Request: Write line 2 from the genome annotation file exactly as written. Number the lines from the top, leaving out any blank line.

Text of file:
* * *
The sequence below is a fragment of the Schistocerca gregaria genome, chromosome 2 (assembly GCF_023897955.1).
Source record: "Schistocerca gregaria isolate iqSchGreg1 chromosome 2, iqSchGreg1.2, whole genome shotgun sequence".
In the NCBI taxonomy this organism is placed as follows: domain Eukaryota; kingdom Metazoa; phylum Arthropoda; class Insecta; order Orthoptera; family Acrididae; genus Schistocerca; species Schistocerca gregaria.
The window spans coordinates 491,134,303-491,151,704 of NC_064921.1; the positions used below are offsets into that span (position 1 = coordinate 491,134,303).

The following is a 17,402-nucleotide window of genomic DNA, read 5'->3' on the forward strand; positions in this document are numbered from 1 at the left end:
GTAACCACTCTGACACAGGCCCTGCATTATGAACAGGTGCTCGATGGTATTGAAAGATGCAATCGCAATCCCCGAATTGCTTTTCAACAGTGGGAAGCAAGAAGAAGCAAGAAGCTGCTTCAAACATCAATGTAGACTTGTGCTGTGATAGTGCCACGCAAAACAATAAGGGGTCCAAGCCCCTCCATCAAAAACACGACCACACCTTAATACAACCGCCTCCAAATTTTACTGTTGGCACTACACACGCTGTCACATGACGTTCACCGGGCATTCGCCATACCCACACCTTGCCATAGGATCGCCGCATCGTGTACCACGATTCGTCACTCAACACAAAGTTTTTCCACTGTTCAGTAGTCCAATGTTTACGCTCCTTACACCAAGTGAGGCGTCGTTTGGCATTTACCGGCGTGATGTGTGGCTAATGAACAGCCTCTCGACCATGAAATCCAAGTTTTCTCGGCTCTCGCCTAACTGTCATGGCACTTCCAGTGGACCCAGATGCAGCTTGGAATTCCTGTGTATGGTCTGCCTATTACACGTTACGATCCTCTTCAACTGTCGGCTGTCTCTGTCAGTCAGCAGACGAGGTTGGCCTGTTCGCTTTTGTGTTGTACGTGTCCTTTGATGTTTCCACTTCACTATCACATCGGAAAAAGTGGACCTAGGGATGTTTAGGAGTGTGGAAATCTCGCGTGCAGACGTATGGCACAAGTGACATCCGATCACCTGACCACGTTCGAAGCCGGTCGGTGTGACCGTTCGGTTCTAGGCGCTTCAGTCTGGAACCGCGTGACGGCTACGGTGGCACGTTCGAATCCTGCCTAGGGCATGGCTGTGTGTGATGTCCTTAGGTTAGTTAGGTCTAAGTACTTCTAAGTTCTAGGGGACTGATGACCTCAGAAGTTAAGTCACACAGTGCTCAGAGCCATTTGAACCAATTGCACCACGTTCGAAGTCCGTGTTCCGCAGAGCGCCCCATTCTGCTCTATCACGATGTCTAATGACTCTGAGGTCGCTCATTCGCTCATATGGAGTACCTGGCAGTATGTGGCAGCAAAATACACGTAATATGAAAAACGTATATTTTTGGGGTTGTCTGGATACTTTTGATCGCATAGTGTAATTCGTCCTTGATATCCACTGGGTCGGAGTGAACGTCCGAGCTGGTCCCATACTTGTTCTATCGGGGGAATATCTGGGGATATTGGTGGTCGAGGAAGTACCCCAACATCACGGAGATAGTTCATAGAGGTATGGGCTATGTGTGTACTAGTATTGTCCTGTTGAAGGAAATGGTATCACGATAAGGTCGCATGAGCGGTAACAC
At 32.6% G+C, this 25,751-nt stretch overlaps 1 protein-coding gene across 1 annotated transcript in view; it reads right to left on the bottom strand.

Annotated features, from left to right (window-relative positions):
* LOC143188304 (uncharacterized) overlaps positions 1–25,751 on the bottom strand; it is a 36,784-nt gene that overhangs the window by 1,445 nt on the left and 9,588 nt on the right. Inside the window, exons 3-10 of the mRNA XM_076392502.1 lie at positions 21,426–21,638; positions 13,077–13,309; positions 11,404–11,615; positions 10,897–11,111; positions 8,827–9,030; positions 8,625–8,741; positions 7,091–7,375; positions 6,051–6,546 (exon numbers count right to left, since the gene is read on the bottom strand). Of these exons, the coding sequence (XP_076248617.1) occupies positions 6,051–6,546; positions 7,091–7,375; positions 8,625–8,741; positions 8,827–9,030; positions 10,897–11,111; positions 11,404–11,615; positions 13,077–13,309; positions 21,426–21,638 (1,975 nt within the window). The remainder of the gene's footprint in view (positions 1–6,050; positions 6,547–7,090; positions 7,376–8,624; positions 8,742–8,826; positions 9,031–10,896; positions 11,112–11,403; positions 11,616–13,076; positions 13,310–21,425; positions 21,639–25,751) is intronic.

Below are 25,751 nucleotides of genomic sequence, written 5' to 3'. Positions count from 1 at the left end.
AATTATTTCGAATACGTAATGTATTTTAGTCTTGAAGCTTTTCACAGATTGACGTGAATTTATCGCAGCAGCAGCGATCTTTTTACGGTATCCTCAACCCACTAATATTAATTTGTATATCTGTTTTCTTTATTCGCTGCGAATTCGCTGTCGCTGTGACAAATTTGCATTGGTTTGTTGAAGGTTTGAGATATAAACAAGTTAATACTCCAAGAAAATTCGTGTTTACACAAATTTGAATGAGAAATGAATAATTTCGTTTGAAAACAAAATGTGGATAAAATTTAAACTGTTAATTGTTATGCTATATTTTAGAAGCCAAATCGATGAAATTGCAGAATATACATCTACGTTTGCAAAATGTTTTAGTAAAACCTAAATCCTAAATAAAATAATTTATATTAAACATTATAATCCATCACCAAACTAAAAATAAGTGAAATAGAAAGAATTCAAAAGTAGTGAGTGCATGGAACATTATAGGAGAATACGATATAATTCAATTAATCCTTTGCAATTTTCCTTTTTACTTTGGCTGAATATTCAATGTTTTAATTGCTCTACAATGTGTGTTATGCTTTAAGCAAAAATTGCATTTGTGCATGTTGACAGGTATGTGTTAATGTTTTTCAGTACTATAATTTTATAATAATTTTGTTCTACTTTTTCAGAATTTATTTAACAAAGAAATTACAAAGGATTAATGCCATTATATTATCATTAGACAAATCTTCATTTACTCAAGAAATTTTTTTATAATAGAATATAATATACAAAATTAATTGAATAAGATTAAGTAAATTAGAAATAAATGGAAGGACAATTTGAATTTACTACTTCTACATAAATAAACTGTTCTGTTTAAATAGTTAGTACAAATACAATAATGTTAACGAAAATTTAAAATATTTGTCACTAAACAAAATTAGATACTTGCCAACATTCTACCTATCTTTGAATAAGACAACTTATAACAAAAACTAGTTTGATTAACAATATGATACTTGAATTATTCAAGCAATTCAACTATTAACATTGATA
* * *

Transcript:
Source record: "Schistocerca gregaria isolate iqSchGreg1 chromosome 2, iqSchGreg1.2, whole genome shotgun sequence".